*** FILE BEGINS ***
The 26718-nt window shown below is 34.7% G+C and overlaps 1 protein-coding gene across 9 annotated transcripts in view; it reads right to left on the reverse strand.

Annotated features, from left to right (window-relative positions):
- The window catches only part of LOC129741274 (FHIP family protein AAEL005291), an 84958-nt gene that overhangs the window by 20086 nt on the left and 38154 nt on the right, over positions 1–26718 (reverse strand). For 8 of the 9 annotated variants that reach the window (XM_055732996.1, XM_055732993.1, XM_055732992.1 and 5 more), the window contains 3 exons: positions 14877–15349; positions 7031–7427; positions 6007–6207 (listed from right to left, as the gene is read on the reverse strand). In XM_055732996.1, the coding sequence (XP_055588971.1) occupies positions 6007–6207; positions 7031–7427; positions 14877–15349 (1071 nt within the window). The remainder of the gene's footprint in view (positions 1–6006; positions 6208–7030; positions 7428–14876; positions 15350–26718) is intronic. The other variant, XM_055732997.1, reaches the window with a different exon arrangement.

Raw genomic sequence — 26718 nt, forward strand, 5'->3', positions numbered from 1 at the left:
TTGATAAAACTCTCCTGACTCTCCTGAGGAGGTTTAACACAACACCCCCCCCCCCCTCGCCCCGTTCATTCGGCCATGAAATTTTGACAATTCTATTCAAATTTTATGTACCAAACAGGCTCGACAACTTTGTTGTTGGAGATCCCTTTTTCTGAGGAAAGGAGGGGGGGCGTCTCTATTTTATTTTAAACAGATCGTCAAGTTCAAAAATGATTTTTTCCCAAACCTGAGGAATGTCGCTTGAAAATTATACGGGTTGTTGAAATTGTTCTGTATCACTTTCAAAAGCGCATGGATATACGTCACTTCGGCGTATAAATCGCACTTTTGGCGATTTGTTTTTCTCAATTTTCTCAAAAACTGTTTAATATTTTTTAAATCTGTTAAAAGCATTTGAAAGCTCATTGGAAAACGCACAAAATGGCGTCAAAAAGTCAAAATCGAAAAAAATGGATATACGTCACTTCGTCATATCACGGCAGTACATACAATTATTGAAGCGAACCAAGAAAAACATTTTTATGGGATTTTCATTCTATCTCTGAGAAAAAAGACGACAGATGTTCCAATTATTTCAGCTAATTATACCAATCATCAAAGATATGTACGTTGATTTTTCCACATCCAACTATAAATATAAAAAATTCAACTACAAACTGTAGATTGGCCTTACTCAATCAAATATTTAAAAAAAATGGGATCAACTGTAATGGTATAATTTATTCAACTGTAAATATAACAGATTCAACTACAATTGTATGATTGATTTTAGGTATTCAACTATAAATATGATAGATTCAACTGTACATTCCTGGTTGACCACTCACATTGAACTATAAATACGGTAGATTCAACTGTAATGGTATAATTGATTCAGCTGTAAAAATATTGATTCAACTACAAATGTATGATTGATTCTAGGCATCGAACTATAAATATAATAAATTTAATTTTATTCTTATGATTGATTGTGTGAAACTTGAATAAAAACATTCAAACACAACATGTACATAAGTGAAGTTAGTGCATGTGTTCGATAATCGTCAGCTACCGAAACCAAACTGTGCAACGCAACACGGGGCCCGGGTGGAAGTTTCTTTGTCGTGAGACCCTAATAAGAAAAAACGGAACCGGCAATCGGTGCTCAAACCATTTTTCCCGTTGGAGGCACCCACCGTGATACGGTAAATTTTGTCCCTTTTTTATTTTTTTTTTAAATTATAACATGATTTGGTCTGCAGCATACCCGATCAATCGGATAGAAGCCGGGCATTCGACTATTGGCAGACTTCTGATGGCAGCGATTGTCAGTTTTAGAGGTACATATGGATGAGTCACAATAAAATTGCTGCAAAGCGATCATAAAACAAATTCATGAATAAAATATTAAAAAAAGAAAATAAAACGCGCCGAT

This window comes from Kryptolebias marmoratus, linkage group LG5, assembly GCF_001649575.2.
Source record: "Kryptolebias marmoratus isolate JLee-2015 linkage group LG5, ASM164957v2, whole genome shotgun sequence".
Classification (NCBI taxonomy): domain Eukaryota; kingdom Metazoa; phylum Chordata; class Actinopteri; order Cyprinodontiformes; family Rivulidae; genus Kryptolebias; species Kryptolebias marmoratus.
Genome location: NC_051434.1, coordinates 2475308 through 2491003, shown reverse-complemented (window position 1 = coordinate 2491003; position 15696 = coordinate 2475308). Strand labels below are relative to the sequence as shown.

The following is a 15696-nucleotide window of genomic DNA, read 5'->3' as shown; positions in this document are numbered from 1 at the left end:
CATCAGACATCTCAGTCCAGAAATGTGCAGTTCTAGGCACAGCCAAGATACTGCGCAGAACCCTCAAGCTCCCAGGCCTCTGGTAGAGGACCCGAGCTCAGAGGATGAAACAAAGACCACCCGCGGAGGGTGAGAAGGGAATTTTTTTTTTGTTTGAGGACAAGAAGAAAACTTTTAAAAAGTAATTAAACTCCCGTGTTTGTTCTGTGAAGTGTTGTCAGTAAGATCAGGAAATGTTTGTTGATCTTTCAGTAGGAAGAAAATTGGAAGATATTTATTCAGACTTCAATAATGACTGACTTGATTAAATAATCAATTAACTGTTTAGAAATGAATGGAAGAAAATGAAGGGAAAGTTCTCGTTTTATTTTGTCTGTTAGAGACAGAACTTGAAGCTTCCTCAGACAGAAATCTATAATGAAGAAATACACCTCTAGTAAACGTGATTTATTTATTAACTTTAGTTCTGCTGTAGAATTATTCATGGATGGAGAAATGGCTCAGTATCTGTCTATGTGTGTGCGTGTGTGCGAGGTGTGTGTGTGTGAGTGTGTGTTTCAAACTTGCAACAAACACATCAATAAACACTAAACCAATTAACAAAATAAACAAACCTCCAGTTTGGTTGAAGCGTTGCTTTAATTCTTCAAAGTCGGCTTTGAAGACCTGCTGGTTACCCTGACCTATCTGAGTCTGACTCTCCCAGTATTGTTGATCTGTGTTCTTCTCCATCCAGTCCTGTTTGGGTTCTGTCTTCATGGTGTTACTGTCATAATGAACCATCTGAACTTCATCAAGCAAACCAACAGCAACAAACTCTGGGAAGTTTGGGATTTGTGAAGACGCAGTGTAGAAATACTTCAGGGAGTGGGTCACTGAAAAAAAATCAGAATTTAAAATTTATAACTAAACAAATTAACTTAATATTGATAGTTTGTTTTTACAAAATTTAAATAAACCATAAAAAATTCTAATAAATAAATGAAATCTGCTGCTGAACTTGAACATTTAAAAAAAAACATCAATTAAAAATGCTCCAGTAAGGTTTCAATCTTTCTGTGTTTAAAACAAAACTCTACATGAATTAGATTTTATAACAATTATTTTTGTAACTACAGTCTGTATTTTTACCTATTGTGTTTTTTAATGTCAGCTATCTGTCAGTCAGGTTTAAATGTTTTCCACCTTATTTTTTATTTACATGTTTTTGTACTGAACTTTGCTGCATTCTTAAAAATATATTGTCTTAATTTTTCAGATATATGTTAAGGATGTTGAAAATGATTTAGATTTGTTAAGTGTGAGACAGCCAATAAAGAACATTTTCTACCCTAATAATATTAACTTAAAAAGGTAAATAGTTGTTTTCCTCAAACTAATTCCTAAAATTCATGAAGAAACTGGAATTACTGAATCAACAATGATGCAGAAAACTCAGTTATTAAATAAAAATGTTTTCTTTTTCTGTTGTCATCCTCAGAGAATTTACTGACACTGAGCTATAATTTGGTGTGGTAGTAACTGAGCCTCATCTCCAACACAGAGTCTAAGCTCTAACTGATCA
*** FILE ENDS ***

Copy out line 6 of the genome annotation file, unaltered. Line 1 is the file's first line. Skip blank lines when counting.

This window comes from Kryptolebias marmoratus, linkage group LG5, assembly GCF_001649575.2.